Family comes first despite promises

FAMILY feeling is very strong in Ireland. It seems to be exceptionally strong in the corridors of power. Several Fine Gael and Labour junior ministers in the new Government have hired close relations to work for them in Leinster House or in their constituencies -- against the wishes of the two parties' leaderships.

Ciaran Cannon (Training and Skills) employs his wife as his secretary and his brother-in-law as a driver. Shane McEntee (Agriculture) has also appointed two family members: his daughter and his sister share the job of personal assistant.

On the Labour side of the Coalition, Kathleen Lynch (Health) employs her husband as her personal assistant. A sister of Sean Sherlock (Enterprise) works in his office. Willie Penrose (Housing) employs his brother.

Several backbenchers similarly keep family members close to them. One is a member of one of the country's best-known and most respected political dynasties. Arthur Spring once worked as a parliamentary assistant for his uncle Dick, the one-time Labour leader, Tanaiste and foreign minister. Now he himself employs his brother Graham, also as a parliamentary assistant.

There can be little doubt about Graham Spring's credentials. Indeed, there can be little doubt about the credentials of any of those similarly employed. They have to prove their competence to an outside agency.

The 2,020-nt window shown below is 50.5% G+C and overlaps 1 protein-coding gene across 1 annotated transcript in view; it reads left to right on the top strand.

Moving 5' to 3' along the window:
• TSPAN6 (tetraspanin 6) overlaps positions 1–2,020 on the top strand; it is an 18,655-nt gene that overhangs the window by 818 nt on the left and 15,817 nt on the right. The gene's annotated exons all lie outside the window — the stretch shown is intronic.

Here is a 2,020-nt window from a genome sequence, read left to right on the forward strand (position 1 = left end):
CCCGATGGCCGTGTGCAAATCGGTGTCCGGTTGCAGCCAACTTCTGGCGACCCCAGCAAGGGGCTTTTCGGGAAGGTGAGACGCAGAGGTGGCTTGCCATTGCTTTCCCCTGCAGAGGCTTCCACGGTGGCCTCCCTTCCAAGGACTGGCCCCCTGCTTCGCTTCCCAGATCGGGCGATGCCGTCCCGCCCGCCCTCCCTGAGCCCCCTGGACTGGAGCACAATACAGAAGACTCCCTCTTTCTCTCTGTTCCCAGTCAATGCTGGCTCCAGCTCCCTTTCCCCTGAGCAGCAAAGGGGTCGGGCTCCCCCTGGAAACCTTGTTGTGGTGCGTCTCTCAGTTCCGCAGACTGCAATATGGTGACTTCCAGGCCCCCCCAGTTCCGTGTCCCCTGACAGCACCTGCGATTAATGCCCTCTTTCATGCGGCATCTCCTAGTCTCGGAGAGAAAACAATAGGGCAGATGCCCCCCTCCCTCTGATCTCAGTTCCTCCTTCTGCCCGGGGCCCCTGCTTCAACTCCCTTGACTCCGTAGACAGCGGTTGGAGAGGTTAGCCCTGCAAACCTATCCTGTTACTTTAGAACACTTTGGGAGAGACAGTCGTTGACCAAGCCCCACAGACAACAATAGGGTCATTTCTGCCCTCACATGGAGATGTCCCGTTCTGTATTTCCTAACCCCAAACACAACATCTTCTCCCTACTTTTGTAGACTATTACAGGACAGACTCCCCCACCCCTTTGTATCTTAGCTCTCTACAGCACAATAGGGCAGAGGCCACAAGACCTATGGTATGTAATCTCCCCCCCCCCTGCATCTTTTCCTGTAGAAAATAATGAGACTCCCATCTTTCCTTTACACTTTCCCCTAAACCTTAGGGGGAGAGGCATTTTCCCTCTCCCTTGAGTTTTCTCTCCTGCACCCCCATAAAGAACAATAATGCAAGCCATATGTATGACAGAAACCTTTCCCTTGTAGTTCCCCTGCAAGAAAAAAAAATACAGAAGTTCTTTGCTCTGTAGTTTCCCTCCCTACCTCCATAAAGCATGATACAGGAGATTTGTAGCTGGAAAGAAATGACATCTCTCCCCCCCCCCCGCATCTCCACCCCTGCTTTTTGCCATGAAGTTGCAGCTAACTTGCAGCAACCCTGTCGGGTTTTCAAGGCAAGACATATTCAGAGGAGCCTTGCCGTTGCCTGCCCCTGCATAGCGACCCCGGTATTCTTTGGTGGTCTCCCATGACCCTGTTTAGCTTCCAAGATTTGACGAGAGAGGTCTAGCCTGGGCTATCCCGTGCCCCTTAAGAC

But those who appointed them might have given a little more thought to how the system must look to the public at a time when 440,000 people are unemployed. A time, too, so soon after the coalition parties won a sweeping general election victory after a campaign in which they promised a new and better style of government.

Mr Cannon in particular might like to reflect on a statement he made during the campaign, when he said that Fine Gael would "fix our political system and sweep away the culture of cronyism".

Obviously he meant the kind of cronyism that contributed so heavily to the economic cataclysm. And obviously there is no comparison with ministers or deputies employing competent people in their offices in relatively humble capacities and usually on modest salaries.

But the party leaders should remember the principle of a spotless "Caesar's wife". The issue is hardly serious enough to warrant legislation, but certainly the practice should be discouraged -- along with another, the strangely smooth transition of deputies' relations into council seats. It is well worth exerting pressure to back up the disapproval which ministers and deputies will encounter from disillusioned voters.